54 LE 5-17c Acidic Basic Electrically charged Aspartic acid (Asp)
Glutamic acid (Glu) Lysine (Lys) Arginine (Arg) Histidine (His)

55 Amino Acid Polymers Amino acids are linked by peptide bonds
A polypeptide is a polymer of amino acids Polypeptides range in length from a few monomers to more than a thousand Each polypeptide has a unique linear sequence of amino acids

56 Determining the Amino Acid Sequence of a Polypeptide
The amino acid sequences of polypeptides were first determined by chemical methods Most of the steps involved in sequencing a polypeptide are now automated

57 Protein Conformation and Function
A functional protein consists of one or more polypeptides twisted, folded, and coiled into a unique shape The sequence of amino acids determines a protein’s three-dimensional conformation A protein’s conformation determines its function Ribbon models and space-filling models can depict a protein’s conformation

58 LE 5-19 Groove A ribbon model Groove A space-filling model

59 Four Levels of Protein Structure
The primary structure of a protein is its unique sequence of amino acids Secondary structure, found in most proteins, consists of coils and folds in the polypeptide chain Tertiary structure is determined by interactions among various side chains (R groups) Quaternary structure results when a protein consists of multiple polypeptide chains Animation: Protein Structure Introduction

60 LE 5-20 b pleated sheet +H3N Amino end Amino acid subunits  helix

61 Animation: Primary Protein Structure
Primary structure, the sequence of amino acids in a protein, is like the order of letters in a long word Primary structure is determined by inherited genetic information Animation: Primary Protein Structure

62 LE 5-20a Amino end Amino acid subunits Carboxyl end

63 Animation: Secondary Protein Structure
The coils and folds of secondary structure result from hydrogen bonds between repeating constituents of the polypeptide backbone Typical secondary structures are a coil called an alpha helix and a folded structure called a beta pleated sheet Animation: Secondary Protein Structure

64 LE 5-20b b pleated sheet Amino acid subunits  helix

65 Animation: Tertiary Protein Structure
Tertiary structure is determined by interactions between R groups, rather than interactions between backbone constituents These interactions between R groups include hydrogen bonds, ionic bonds, hydrophobic interactions, and van der Waals interactions Strong covalent bonds called disulfide bridges may reinforce the protein’s conformation Animation: Tertiary Protein Structure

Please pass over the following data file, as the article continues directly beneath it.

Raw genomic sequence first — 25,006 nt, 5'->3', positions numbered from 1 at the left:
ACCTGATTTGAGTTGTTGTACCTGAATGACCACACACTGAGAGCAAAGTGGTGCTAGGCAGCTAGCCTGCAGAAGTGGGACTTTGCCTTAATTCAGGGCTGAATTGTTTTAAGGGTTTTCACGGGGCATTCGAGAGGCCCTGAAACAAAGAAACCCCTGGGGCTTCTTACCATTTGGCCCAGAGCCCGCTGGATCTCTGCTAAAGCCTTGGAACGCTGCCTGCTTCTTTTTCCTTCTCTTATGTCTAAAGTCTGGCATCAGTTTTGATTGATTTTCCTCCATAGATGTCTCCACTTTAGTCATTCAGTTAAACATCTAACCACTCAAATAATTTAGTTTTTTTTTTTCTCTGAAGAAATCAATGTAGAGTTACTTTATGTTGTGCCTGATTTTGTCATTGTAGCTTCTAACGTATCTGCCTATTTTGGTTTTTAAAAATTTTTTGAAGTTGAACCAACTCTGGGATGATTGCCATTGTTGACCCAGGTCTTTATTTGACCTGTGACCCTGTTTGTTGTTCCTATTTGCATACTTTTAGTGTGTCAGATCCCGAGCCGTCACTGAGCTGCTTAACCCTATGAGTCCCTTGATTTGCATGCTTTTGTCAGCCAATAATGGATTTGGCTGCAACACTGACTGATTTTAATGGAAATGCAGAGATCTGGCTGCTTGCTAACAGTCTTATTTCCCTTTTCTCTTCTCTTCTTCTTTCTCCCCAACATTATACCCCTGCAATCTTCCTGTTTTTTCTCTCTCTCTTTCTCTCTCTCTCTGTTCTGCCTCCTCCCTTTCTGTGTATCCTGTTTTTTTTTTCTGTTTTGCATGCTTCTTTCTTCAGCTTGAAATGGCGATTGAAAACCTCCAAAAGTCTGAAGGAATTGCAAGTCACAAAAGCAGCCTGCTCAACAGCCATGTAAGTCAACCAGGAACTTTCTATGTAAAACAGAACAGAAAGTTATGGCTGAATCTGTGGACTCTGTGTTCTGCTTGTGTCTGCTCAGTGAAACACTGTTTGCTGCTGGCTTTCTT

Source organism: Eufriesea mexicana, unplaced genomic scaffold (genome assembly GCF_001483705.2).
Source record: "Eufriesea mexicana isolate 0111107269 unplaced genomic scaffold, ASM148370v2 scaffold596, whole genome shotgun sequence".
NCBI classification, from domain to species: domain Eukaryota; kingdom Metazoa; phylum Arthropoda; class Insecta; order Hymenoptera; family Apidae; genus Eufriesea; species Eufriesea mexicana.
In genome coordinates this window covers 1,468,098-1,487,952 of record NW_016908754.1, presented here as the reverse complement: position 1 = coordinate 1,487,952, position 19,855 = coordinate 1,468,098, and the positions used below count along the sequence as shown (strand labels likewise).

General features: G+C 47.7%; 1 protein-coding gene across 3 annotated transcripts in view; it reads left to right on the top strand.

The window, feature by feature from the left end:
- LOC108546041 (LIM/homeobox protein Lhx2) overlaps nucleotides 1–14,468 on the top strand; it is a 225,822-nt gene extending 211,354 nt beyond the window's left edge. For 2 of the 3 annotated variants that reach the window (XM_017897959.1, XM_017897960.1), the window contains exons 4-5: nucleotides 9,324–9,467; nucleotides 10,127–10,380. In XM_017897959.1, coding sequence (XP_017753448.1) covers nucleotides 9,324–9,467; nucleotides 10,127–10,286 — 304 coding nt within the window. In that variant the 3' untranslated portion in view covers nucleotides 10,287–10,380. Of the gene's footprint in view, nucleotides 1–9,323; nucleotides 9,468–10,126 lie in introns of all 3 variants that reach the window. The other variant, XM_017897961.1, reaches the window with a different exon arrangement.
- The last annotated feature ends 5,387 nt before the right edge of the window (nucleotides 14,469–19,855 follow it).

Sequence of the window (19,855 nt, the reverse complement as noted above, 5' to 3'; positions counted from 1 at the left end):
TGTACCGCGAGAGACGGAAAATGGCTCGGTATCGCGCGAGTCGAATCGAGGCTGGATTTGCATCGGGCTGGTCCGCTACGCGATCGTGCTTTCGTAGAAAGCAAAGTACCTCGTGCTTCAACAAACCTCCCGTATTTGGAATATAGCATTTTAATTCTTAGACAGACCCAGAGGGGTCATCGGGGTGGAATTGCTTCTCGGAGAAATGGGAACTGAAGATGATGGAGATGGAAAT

66 LE 5-20d Hydrophobic interactions and van der Waals interactions
Polypeptide backbone Hydrogen bond Disulfide bridge Ionic bond

67 Animation: Quaternary Protein Structure
Quaternary structure results when two or more polypeptide chains form one macromolecule Collagen is a fibrous protein consisting of three polypeptides coiled like a rope Hemoglobin is a globular protein consisting of four polypeptides: two alpha and two beta chains Animation: Quaternary Protein Structure

68 Polypeptide chain b Chains Iron Heme a Chains Hemoglobin
LE 5-20e Polypeptide chain b Chains Iron Heme a Chains Hemoglobin Polypeptide chain Collagen

69 Sickle-Cell Disease: A Simple Change in Primary Structure
A slight change in primary structure can affect a protein’s conformation and ability to function Sickle-cell disease, an inherited blood disorder, results from a single amino acid substitution in the protein hemoglobin

70 LE 5-21a Red blood cell shape Normal cells are full of individual
hemoglobin molecules, each carrying oxygen. Red blood cell shape Fibers of abnormal hemoglobin deform cell into sickle shape.

71 LE 5-21b Normal hemoglobin Sickle-cell hemoglobin Primary structure
Val His Leu Thr Pro Glu Glu Primary structure Val His Leu Thr Pro Val Glu 1 2 3 4 5 6 7 1 2 3 4 5 6 7 Exposed hydrophobic region Secondary and tertiary structures Secondary and tertiary structures b subunit b subunit a a Quaternary structure Normal hemoglobin (top view) Quaternary structure Sickle-cell hemoglobin a a Function Molecules do not associate with one another; each carries oxygen. Function Molecules interact with one another to crystallize into a fiber; capacity to carry oxygen is greatly reduced.

72 What Determines Protein Conformation?
In addition to primary structure, physical and chemical conditions can affect conformation Alternations in pH, salt concentration, temperature, or other environmental factors can cause a protein to unravel This loss of a protein’s native conformation is called denaturation A denatured protein is biologically inactive